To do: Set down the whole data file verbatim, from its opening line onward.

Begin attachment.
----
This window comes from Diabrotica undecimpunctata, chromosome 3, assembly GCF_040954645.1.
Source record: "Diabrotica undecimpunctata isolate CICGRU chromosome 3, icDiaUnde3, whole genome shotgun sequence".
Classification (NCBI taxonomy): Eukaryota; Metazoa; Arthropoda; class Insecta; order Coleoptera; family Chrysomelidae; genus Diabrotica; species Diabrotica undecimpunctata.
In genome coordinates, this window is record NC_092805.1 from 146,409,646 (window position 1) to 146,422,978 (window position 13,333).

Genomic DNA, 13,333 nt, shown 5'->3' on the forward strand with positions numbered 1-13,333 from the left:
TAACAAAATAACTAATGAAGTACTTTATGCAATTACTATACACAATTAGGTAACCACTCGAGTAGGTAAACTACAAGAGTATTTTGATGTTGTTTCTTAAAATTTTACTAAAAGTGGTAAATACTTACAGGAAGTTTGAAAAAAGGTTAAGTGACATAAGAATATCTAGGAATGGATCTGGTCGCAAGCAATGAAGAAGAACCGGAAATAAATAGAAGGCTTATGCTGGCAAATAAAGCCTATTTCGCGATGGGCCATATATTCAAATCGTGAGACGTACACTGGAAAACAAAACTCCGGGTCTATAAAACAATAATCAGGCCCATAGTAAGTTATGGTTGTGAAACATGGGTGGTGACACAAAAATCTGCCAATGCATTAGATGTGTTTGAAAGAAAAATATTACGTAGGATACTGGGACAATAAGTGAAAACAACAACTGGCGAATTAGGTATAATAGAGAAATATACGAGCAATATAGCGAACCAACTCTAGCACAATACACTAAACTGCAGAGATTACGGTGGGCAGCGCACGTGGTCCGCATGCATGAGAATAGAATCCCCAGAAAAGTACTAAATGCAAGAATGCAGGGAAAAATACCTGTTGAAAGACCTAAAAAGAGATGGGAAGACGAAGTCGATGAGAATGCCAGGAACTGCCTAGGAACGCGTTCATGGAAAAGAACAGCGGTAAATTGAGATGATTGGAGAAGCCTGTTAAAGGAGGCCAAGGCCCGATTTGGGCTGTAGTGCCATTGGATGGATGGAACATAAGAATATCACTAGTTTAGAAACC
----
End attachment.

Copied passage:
This window comes from Diabrotica undecimpunctata, chromosome 3, assembly GCF_040954645.1.
Source record: "Diabrotica undecimpunctata isolate CICGRU chromosome 3, icDiaUnde3, whole genome shotgun sequence".
Classification (NCBI taxonomy): Eukaryota; Metazoa; Arthropoda; class Insecta; order Coleoptera; family Chrysomelidae; genus Diabrotica; species Diabrotica undecimpunctata.
In genome coordinates, this window is record NC_092805.1 from 146,409,646 (window position 1) to 146,422,978 (window position 13,333).

Genomic DNA, 13,333 nt, shown 5'->3' on the forward strand with positions numbered 1-13,333 from the left:
TAACAAAATAACTAATGAAGTACTTTATGCAATTACTATACACAATTAGGTAACCACTCGAGTAGGTAAACTACAAGAGTATTTTGATGTTGTTTCTTAAAATTTTACTAAAAGTGGTAAATACTTACAGGAAGTTTGAAAAAAGGTTAAGTGACATAAGAATATCTAGGAATGGATCTGGTCGCAAGCAATGAAGAAGAACCGGAAATAAATAGAAGGCTTATGCTGGCAAATAAAGCCTATTTCGCGATGGGCCATATATTCAAATCGTGAGACGTACACTGGAAAACAAAACTCCGGGTCTATAAAACAATAATCAGGCCCATAGTAAGTTATGGTTGTGAAACATGGGTGGTGACACAAAAATCTGCCAATGCATTAGATGTGTTTGAAAGAAAAATATTACGTAGGATACTGGGACAATAAGTGAAAACAACAACTGGCGAATTAGGTATAATAGAGAAATATACGAGCAATATAGCGAACCAACTCTAGCACAATACACTAAACTGCAGAGATTACGGTGGGCAGCGCACGTGGTCCGCATGCATGAGAATAGAATCCCCAGAAAAGTACTAAATGCAAGAATGCAGGGAAAAATACCTGTTGAAAGACCTAAAAAGAGATGGGAAGACGAAGTCGATGAGAATGCCAGGAACTGCCTAGGAACGCGTTCATGGAAAAGAACAGCGGTAAATTGAGATGATTGGAGAAGCCTGTTAAAGGAGGCCAAGGCCCGATTTGGGCTGTAGTGCCATTGGATGGATGGAACATAAGAATATCACTAGTTTAGAAACC